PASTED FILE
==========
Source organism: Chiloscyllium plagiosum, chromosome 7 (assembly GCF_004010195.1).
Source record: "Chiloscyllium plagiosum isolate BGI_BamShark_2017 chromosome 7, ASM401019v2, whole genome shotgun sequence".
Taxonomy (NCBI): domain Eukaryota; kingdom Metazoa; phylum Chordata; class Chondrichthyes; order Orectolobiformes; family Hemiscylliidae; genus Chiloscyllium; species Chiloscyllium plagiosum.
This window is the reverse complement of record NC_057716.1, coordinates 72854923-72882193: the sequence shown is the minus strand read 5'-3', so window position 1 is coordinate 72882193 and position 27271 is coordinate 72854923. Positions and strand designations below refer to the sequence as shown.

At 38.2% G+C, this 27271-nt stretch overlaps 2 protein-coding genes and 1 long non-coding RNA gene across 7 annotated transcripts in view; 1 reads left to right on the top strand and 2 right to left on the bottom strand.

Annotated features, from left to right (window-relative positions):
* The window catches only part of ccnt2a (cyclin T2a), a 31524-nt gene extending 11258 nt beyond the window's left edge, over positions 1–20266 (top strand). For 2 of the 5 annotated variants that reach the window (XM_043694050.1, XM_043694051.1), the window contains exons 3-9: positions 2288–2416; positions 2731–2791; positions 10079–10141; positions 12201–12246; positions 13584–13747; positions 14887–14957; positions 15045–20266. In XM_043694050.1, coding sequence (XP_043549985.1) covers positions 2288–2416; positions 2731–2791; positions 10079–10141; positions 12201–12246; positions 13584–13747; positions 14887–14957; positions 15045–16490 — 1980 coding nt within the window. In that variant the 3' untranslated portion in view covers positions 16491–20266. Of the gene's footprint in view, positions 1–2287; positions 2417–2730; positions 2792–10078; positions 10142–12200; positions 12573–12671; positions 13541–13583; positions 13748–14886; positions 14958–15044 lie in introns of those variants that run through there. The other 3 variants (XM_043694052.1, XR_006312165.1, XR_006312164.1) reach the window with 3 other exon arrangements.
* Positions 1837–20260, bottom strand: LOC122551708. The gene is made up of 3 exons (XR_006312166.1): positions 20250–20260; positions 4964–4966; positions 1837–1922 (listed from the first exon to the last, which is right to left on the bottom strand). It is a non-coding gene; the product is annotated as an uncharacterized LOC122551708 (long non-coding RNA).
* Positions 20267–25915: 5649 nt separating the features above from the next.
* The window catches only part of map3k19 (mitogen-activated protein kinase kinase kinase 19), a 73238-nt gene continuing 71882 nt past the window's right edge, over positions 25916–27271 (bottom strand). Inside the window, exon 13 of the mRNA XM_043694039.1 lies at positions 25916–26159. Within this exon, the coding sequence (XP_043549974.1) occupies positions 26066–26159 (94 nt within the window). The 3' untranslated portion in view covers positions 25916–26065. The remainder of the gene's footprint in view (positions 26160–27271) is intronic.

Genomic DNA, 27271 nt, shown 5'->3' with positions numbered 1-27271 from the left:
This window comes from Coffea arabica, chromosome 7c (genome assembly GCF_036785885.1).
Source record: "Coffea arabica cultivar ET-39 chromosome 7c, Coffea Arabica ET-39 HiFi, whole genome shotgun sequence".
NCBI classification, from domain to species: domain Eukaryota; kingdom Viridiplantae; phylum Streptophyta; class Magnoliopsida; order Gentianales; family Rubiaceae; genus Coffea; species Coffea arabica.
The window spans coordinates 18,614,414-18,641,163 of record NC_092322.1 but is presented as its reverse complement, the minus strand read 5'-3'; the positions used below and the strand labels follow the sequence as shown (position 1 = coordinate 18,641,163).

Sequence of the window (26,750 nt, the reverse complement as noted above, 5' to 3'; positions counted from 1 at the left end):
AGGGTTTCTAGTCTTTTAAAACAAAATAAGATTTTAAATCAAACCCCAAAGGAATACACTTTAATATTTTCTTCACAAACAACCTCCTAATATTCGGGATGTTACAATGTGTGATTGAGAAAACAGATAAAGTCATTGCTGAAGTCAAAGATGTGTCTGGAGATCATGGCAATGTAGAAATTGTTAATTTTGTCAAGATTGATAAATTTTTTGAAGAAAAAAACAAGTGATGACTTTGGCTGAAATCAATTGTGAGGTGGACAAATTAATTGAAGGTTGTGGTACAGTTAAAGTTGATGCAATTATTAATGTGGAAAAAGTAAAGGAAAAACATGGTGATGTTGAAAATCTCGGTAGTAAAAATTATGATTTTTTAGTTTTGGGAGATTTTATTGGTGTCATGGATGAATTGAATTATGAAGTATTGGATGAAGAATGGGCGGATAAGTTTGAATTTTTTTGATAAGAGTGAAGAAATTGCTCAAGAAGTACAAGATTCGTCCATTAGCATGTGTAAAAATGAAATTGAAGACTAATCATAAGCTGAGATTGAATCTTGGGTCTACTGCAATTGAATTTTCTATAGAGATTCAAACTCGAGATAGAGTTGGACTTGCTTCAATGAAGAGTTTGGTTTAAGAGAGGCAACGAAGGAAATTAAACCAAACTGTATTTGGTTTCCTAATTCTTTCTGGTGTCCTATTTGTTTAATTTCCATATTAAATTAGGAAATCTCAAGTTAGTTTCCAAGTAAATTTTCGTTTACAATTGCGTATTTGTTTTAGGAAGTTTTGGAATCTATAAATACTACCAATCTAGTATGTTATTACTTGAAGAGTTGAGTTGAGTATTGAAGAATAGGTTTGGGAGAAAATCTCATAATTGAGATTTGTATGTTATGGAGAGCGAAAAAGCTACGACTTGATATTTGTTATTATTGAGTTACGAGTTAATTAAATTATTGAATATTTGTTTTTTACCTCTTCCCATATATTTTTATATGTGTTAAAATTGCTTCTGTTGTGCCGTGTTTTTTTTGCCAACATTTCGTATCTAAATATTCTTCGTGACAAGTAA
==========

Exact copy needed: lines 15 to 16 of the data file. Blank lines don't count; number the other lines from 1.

The window spans coordinates 18,614,414-18,641,163 of record NC_092322.1 but is presented as its reverse complement, the minus strand read 5'-3'; the positions used below and the strand labels follow the sequence as shown (position 1 = coordinate 18,641,163).

Sequence of the window (26,750 nt, the reverse complement as noted above, 5' to 3'; positions counted from 1 at the left end):